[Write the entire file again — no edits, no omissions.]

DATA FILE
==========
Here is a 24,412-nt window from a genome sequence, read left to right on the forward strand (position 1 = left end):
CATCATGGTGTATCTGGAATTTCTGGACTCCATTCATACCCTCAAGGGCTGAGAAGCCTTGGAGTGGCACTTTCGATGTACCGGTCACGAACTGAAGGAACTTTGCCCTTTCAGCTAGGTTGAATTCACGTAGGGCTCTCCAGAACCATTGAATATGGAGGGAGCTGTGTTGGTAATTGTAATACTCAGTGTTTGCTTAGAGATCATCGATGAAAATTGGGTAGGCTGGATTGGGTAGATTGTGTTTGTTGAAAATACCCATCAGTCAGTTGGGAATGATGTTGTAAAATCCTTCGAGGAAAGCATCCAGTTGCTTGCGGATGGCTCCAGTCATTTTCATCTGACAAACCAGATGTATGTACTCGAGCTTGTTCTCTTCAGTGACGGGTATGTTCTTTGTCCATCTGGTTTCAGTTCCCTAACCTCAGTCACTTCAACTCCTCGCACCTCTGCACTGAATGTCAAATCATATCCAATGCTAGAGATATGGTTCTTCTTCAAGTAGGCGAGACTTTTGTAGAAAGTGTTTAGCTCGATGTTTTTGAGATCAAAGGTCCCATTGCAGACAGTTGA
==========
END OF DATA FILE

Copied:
Here is a 24,412-nt window from a genome sequence, read left to right on the forward strand (position 1 = left end):
CATCATGGTGTATCTGGAATTTCTGGACTCCATTCATACCCTCAAGGGCTGAGAAGCCTTGGAGTGGCACTTTCGATGTACCGGTCACGAACTGAAGGAACTTTGCCCTTTCAGCTAGGTTGAATTCACGTAGGGCTCTCCAGAACCATTGAATATGGAGGGAGCTGTGTTGGTAATTGTAATACTCAGTGTTTGCTTAGAGATCATCGATGAAAATTGGGTAGGCTGGATTGGGTAGATTGTGTTTGTTGAAAATACCCATCAGTCAGTTGGGAATGATGTTGTAAAATCCTTCGAGGAAAGCATCCAGTTGCTTGCGGATGGCTCCAGTCATTTTCATCTGACAAACCAGATGTATGTACTCGAGCTTGTTCTCTTCAGTGACGGGTATGTTCTTTGTCCATCTGGTTTCAGTTCCCTAACCTCAGTCACTTCAACTCCTCGCACCTCTGCACTGAATGTCAAATCATATCCAATGCTAGAGATATGGTTCTTCTTCAAGTAGGCGAGACTTTTGTAGAAAGTGTTTAGCTCGATGTTTTTGAGATCAAAGGTCCCATTGCAGACAGTTGA